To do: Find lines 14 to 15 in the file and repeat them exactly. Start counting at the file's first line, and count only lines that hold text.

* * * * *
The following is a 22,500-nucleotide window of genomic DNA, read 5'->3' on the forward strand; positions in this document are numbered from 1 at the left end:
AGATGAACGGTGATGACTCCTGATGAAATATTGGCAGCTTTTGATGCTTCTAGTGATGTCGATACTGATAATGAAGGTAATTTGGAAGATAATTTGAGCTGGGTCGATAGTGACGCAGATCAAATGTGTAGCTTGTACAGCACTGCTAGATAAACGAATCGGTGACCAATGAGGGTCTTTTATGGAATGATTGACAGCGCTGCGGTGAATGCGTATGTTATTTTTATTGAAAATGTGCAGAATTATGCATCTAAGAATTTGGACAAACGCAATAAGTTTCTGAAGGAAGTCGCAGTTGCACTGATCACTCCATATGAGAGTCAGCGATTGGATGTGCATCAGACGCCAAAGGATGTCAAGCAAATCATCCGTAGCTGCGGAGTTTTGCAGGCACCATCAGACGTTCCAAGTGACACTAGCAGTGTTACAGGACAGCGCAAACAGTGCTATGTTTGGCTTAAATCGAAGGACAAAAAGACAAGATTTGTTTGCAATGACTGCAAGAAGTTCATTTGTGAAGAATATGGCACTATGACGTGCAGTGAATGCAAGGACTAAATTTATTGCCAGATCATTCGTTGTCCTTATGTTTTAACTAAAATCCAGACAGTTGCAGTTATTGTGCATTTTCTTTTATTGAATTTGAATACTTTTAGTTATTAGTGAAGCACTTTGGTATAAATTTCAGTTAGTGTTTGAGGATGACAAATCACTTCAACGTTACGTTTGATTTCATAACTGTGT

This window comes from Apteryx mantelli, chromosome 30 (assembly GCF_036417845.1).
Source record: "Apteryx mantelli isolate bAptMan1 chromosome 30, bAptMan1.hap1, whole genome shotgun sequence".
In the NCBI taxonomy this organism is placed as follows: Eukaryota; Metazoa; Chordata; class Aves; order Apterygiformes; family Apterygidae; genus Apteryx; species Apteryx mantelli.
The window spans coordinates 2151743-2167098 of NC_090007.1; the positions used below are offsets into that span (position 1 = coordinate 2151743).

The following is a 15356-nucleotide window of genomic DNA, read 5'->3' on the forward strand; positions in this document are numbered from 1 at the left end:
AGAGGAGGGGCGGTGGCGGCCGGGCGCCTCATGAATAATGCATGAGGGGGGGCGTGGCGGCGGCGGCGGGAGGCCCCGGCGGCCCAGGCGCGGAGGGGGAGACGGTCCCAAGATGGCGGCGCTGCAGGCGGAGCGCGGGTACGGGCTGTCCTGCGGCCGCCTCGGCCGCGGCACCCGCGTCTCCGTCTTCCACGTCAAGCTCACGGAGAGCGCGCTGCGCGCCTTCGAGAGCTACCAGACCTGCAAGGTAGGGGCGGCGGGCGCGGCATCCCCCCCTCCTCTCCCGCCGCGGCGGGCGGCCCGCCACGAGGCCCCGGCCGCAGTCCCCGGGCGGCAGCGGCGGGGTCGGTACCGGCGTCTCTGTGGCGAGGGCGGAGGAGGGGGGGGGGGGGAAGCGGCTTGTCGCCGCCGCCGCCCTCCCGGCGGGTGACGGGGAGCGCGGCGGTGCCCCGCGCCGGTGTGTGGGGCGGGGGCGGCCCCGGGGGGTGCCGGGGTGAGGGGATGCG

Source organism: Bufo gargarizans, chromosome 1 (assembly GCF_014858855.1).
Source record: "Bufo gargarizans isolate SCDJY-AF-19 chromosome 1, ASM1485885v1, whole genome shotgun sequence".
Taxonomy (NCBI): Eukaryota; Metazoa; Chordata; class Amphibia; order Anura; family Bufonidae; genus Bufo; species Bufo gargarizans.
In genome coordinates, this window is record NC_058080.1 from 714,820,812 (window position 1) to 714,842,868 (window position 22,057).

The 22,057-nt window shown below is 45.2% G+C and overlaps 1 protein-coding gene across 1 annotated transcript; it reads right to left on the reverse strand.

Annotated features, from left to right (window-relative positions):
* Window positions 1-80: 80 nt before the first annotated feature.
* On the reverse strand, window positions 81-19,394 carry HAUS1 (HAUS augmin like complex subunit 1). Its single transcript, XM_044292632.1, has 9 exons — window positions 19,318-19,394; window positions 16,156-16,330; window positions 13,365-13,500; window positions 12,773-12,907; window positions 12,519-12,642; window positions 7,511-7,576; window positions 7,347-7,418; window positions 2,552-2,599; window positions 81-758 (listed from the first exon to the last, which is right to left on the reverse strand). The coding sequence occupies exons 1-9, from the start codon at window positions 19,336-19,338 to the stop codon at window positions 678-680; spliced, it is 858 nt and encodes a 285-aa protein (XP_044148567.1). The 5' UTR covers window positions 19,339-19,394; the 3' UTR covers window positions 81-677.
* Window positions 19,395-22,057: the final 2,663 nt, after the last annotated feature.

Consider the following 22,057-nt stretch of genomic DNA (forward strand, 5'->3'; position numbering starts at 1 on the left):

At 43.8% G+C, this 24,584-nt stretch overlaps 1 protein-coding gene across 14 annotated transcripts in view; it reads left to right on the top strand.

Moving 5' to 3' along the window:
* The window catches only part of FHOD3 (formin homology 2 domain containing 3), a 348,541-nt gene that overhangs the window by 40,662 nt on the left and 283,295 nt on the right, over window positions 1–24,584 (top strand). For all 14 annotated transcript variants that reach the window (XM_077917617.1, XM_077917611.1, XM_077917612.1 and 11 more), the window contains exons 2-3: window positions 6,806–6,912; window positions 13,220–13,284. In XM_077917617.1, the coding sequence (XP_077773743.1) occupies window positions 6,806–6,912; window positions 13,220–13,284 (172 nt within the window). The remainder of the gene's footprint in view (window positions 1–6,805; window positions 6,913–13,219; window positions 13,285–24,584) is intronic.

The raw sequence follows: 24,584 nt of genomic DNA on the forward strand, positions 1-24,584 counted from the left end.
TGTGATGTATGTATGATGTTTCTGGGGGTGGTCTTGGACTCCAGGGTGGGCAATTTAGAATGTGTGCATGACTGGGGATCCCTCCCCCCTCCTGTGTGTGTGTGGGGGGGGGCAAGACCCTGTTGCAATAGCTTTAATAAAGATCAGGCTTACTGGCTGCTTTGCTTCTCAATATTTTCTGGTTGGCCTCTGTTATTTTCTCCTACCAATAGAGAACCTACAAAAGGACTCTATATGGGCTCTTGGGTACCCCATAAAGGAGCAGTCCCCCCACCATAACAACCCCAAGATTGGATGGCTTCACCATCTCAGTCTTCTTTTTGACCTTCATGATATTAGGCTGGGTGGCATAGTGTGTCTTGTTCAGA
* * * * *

Annotated features, from left to right (window-relative positions):
* Window positions 1-80: 80 nt before the first annotated feature.